This course is an introduction to the theory of random matrices, one of the most active research topics in contemporary mathematical physics and probability. In addition to its intrinsic mathematical appeal, interest in random matrices has been spurred by the scientific hypothesis that large random matrices yield models for complex systems comprised of many highly correlated components. Such systems are ubiquitous in mathematics and nature (energy levels of heavy nuclei or chaotic quantum billiards, zeros of L-functions, random growth models, etc.) but are not within the purview of classical scalar probability theory, whose limit theorems usually apply to systems of weakly correlated components. Topics covered will include: brief history of random matrix theory; basic objects and questions; the main limit theorems; connections to other areas of mathematics and science; classical matrix models (Gaussian and unitary); semicircular law; determinantal point processes, orthogonal polynomials and scaling limits; gap probabilities; statistics of the largest eigenvalue and Tracy-Widom distributions; log-gas and the equilibrium measure; non-hermitian random matrices.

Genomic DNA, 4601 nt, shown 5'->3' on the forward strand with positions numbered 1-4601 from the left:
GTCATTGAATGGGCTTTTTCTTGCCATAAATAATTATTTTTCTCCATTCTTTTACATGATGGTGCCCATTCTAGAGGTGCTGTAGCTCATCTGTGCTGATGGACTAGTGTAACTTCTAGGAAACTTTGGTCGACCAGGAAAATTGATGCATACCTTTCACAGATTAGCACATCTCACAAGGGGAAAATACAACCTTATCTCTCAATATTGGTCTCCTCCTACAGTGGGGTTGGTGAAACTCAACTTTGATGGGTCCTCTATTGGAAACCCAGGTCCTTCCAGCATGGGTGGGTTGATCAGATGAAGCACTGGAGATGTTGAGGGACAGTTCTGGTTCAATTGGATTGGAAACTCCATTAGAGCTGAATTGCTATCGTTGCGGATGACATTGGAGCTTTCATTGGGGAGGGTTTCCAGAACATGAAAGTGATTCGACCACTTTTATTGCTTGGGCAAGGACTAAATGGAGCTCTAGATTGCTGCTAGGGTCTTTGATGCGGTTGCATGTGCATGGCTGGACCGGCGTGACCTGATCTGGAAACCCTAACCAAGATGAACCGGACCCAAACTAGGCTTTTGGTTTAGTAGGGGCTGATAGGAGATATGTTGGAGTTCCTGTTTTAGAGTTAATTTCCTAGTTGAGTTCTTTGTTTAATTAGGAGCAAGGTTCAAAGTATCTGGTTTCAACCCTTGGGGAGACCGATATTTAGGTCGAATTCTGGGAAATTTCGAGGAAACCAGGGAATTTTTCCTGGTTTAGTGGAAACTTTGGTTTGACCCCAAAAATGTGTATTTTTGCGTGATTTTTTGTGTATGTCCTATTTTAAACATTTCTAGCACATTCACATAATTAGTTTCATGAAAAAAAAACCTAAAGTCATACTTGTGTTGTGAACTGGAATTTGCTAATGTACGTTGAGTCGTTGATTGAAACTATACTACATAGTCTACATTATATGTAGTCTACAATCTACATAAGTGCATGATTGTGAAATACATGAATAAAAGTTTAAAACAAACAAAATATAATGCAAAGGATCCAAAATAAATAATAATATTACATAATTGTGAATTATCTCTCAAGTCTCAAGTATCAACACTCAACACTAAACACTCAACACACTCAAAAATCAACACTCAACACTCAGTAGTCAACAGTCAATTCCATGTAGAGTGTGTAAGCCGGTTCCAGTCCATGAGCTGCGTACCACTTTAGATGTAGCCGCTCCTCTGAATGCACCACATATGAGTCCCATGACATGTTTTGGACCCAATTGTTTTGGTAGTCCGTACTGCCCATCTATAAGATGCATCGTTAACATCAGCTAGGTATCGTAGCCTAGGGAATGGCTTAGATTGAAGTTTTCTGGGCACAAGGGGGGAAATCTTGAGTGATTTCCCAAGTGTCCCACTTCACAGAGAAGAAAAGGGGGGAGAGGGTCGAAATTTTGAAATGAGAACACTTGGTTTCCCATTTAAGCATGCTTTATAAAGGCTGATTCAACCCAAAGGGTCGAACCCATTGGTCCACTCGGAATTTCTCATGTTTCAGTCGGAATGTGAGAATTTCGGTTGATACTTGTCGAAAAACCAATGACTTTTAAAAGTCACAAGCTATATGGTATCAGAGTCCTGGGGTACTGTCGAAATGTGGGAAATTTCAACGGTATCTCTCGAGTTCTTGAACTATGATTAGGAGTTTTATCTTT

- Prerequisites: basic linear algebra and probability.

- References:

- M. L. Mehta, Random Matrices, 1967.
- G. W. Anderson, A. Guionnet, O. Zeitouni, An introduction to Random Matrices, 2005.
- P. J. Forrester, Log-gases and Random Matrices, 2010.
- T. Tao, Topics in Random Matrix Theory, 2012.
- G. Livan, M. Novaes, P. Vivo, Introduction to Random Matrices-Theory and Practice, 2018.